“Toto, I’ve a feeling we’re not in Kansas any more.” [Dorothy has just arrived in Oz, looking around and awed at the beauty and splendor]. Source
Professor Mike Keppell Executive Director and Professor Australian Digital Futures Institute, Research and Innovation Division at the University of Southern Queensland has written a paper on Personalised Learning Strategies for Higher Education.
Professor Keppell writes a great piece about personalized learning, however it was the item on “seamless learning”, that grabbed my attention.
Kuh (1996) coined the term seamless learning and suggested that “the word seamless suggests that what was once believed to be separate, distinct parts (e.g., in-class and out-of-class, academic and non academic, curricular and co-curricular, or on-campus and off-campus experiences) are now of one piece, bound together so as to appear whole or continuous” (p.136).
Seamless learning is about “connecting learning across settings, technologies and activities” (Sharples et al, 2012). Think of continuity, fluidity across settings or spaces whether physical, virtual or blended spaces (Sharples et al, 2012; Keppell & Riddle, 2012). Think of the transition from primary to secondary school, to university and to the workplace (Keppell, 2014).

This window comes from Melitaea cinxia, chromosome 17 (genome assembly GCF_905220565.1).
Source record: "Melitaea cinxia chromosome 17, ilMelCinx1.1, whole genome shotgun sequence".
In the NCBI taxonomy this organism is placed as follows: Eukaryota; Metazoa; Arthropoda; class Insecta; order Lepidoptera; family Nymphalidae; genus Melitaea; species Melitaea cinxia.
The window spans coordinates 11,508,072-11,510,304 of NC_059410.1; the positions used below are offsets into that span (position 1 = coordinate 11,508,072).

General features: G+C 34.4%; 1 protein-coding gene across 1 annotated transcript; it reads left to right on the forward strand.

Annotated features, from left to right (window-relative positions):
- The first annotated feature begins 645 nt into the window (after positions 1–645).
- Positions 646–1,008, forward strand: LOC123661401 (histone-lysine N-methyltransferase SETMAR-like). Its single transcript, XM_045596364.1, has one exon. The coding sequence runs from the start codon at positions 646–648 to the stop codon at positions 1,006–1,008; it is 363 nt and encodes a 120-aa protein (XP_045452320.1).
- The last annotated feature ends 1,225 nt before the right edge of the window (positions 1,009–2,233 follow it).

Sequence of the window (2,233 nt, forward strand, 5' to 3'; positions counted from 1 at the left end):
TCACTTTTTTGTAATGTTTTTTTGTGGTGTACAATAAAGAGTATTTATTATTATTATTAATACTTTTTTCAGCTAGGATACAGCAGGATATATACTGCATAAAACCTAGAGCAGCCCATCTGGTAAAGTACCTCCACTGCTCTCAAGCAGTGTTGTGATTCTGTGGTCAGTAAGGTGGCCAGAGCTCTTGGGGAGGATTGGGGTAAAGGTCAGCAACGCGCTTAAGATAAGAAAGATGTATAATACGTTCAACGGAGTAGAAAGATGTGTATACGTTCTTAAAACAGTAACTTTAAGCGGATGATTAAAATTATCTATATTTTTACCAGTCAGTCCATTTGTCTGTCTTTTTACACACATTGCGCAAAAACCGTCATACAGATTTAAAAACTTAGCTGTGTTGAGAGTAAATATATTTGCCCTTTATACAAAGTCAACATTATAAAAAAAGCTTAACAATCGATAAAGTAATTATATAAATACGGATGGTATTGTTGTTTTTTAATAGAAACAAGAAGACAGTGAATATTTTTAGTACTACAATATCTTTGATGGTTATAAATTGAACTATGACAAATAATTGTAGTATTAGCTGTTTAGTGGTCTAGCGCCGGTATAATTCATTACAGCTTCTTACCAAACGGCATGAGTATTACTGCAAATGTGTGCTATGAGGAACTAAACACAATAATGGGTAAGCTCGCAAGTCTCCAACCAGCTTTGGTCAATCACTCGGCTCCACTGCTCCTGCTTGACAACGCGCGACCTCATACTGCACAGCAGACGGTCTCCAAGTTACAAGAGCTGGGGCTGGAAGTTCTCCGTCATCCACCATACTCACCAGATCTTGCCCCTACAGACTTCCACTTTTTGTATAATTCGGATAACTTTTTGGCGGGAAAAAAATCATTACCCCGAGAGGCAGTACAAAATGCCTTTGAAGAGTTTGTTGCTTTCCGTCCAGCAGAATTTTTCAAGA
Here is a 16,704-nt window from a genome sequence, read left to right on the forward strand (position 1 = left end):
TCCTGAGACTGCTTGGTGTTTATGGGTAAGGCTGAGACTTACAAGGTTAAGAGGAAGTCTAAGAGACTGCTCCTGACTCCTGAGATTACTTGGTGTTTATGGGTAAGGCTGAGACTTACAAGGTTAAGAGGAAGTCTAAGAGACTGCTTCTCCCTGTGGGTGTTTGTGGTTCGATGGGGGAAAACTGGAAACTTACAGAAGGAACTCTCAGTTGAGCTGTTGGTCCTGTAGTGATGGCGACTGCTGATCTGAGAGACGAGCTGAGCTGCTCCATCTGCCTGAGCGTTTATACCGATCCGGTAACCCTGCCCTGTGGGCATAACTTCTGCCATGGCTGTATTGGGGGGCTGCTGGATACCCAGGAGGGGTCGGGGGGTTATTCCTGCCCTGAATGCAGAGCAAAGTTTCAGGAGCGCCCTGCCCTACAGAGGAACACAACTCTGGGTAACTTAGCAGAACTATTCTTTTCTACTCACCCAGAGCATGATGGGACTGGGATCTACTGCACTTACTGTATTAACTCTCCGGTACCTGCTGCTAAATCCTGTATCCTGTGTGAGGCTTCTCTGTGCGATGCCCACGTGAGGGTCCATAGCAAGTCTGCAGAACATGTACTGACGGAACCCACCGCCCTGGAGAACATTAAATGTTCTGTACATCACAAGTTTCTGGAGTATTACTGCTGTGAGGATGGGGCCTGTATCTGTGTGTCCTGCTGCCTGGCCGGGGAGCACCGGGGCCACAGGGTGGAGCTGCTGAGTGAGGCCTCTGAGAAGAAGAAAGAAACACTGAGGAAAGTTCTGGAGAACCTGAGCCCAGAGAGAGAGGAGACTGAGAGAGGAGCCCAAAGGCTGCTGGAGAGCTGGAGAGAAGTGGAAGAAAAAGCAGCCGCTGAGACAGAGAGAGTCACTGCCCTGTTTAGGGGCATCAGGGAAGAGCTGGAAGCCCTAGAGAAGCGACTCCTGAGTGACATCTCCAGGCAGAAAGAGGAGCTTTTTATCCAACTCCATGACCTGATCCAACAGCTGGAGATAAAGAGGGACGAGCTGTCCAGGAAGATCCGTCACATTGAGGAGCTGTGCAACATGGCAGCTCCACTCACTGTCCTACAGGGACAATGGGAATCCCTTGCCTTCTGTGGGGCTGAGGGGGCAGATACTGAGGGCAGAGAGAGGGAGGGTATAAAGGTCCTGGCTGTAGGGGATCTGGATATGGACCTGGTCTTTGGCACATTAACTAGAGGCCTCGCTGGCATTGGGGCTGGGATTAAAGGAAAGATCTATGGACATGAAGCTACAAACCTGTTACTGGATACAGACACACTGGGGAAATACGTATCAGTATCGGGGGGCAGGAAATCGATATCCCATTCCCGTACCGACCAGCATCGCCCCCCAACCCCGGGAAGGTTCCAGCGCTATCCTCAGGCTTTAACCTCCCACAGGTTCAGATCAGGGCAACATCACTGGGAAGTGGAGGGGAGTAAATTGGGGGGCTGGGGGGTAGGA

The idea of seamless learning in a digital world makes even more sense. Is there a reason why students can’t move through their learning environments where technology is supported throughout? Where all the work completed from primary school to secondary school, to university, to the workplace and beyond has been captured and transfers across boundaries and into lifelong learning? Many questions but not enough answers yet.
Seeking that seamless transition even between university and the workplace has been a challenge for many. Professor Keppell writes a compelling piece about seamless learning across universities, across campuses, across the world. Definitely worth a read.